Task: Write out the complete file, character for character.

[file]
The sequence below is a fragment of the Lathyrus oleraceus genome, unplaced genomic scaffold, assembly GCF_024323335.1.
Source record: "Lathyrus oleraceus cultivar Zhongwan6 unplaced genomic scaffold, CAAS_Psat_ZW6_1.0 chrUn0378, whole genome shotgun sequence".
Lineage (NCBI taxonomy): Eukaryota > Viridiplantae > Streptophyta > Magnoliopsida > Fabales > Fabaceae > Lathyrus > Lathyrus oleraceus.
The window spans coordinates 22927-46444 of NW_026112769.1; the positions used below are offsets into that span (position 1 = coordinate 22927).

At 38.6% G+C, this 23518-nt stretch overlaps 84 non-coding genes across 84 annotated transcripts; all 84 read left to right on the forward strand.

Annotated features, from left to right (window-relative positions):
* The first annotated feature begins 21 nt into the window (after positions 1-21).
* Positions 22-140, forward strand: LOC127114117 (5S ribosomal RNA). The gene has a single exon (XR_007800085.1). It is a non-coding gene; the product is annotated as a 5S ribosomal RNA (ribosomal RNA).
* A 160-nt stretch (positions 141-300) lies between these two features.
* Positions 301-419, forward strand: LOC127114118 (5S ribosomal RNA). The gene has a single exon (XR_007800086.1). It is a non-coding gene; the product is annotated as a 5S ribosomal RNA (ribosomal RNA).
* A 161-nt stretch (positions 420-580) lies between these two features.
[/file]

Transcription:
The sequence below is a fragment of the Lathyrus oleraceus genome, unplaced genomic scaffold, assembly GCF_024323335.1.
Source record: "Lathyrus oleraceus cultivar Zhongwan6 unplaced genomic scaffold, CAAS_Psat_ZW6_1.0 chrUn0378, whole genome shotgun sequence".
Lineage (NCBI taxonomy): Eukaryota > Viridiplantae > Streptophyta > Magnoliopsida > Fabales > Fabaceae > Lathyrus > Lathyrus oleraceus.
The window spans coordinates 22927-46444 of NW_026112769.1; the positions used below are offsets into that span (position 1 = coordinate 22927).

At 38.6% G+C, this 23518-nt stretch overlaps 84 non-coding genes across 84 annotated transcripts; all 84 read left to right on the forward strand.

Annotated features, from left to right (window-relative positions):
* The first annotated feature begins 21 nt into the window (after positions 1-21).
* Positions 22-140, forward strand: LOC127114117 (5S ribosomal RNA). The gene has a single exon (XR_007800085.1). It is a non-coding gene; the product is annotated as a 5S ribosomal RNA (ribosomal RNA).
* A 160-nt stretch (positions 141-300) lies between these two features.
* Positions 301-419, forward strand: LOC127114118 (5S ribosomal RNA). The gene has a single exon (XR_007800086.1). It is a non-coding gene; the product is annotated as a 5S ribosomal RNA (ribosomal RNA).
* A 161-nt stretch (positions 420-580) lies between these two features.